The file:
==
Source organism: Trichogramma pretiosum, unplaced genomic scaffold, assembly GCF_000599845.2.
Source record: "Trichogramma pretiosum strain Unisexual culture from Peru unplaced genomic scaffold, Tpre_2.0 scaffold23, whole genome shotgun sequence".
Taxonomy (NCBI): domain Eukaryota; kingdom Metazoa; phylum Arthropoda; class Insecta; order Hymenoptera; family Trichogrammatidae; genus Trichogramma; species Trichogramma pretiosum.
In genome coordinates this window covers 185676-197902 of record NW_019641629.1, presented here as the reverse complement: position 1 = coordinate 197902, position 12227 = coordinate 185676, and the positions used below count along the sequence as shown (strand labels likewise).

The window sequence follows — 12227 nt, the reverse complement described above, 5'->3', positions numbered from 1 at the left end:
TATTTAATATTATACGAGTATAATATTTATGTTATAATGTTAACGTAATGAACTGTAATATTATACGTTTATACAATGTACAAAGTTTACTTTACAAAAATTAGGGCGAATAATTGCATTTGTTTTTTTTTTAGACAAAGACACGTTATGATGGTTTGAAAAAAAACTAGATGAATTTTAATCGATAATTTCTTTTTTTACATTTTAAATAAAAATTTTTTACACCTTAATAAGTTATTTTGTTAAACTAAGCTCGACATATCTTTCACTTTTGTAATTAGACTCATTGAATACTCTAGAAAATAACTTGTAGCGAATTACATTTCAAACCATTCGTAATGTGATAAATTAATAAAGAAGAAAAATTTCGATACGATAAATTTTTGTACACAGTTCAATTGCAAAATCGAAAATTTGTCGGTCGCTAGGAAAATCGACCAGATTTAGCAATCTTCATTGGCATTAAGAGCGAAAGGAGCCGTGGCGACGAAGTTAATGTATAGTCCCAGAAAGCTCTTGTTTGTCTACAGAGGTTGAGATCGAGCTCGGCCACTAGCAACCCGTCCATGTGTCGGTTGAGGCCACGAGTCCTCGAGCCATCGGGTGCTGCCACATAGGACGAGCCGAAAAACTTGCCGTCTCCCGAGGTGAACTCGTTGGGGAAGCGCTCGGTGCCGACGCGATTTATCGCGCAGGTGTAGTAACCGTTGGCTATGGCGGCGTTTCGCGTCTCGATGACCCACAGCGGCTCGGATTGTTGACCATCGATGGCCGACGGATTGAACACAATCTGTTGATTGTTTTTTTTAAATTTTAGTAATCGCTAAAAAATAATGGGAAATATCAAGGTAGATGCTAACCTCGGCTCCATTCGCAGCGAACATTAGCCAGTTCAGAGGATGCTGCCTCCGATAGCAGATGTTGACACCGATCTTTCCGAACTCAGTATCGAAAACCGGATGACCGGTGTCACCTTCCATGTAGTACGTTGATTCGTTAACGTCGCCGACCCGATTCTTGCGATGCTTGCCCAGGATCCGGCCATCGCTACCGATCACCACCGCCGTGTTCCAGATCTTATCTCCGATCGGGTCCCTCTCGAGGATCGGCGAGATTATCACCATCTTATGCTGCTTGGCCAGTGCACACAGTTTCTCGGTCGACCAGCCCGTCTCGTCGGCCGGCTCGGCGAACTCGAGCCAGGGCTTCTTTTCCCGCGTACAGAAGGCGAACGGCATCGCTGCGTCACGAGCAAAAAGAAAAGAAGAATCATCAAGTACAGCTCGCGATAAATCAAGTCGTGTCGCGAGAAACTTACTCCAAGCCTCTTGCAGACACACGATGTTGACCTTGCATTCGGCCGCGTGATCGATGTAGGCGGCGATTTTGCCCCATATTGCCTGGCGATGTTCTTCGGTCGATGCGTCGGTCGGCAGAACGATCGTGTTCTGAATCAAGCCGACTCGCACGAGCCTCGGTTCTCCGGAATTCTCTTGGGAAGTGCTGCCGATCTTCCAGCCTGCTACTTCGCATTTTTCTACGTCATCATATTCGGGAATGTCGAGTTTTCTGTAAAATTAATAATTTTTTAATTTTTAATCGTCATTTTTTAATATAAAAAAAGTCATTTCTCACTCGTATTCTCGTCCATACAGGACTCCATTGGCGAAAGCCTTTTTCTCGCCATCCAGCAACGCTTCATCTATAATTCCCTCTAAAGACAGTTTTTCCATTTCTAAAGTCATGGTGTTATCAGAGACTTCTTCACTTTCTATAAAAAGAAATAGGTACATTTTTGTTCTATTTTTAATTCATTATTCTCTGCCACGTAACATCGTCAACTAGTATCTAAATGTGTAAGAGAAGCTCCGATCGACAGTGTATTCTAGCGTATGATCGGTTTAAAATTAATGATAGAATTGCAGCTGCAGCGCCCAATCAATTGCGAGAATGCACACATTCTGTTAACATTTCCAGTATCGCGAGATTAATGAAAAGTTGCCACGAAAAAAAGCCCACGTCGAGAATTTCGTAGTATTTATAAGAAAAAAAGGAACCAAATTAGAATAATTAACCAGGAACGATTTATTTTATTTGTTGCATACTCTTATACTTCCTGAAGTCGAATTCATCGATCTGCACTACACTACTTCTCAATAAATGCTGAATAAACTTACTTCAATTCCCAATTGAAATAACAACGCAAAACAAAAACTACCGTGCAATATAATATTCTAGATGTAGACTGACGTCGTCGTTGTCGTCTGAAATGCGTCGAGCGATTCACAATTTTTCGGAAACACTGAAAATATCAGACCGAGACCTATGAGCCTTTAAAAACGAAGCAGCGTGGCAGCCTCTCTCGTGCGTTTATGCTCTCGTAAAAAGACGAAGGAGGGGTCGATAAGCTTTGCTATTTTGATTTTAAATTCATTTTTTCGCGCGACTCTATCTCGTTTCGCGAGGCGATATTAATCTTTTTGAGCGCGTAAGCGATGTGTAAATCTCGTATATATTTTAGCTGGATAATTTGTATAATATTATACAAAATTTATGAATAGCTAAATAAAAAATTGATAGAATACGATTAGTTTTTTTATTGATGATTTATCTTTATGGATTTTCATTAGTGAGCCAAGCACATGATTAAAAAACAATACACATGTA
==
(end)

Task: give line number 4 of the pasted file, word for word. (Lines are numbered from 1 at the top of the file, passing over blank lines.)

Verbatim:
In genome coordinates this window covers 185676-197902 of record NW_019641629.1, presented here as the reverse complement: position 1 = coordinate 197902, position 12227 = coordinate 185676, and the positions used below count along the sequence as shown (strand labels likewise).